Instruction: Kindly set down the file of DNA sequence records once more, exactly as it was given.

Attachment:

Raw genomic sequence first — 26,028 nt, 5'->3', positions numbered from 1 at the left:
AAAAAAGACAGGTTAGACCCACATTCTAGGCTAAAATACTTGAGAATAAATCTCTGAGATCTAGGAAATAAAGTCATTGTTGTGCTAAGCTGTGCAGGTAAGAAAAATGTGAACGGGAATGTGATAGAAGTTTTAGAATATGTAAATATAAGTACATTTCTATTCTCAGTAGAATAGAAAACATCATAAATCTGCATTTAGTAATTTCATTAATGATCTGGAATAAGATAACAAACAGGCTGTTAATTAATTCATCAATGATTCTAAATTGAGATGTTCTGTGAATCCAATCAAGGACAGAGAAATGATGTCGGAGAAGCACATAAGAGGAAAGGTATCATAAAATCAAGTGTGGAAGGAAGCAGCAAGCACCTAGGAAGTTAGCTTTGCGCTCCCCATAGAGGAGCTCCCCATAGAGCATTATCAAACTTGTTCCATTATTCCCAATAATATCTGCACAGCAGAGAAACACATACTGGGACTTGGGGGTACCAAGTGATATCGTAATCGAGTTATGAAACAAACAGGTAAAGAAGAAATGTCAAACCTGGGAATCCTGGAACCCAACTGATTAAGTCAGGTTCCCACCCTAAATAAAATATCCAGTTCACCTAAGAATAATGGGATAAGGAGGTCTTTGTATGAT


Raw genomic sequence first — 26,028 nt, 5'->3', positions numbered from 1 at the left:
AAAAAAGACAGGTTAGACCCACATTCTAGGCTAAAATACTTGAGAATAAATCTCTGAGATCTAGGAAATAAAGTCATTGTTGTGCTAAGCTGTGCAGGTAAGAAAAATGTGAACGGGAATGTGATAGAAGTTTTAGAATATGTAAATATAAGTACATTTCTATTCTCAGTAGAATAGAAAACATCATAAATCTGCATTTAGTAATTTCATTAATGATCTGGAATAAGATAACAAACAGGCTGTTAATTAATTCATCAATGATTCTAAATTGAGATGTTCTGTGAATCCAATCAAGGACAGAGAAATGATGTCGGAGAAGCACATAAGAGGAAAGGTATCATAAAATCAAGTGTGGAAGGAAGCAGCAAGCACCTAGGAAGTTAGCTTTGCGCTCCCCATAGAGGAGCTCCCCATAGAGCATTATCAAACTTGTTCCATTATTCCCAATAATATCTGCACAGCAGAGAAACACATACTGGGACTTGGGGGTACCAAGTGATATCGTAATCGAGTTATGAAACAAACAGGTAAAGAAGAAATGTCAAACCTGGGAATCCTGGAACCCAACTGATTAAGTCAGGTTCCCACCCTAAATAAAATATCCAGTTCACCTAAGAATAATGGGATAAGGAGGTCTTTGTATGAT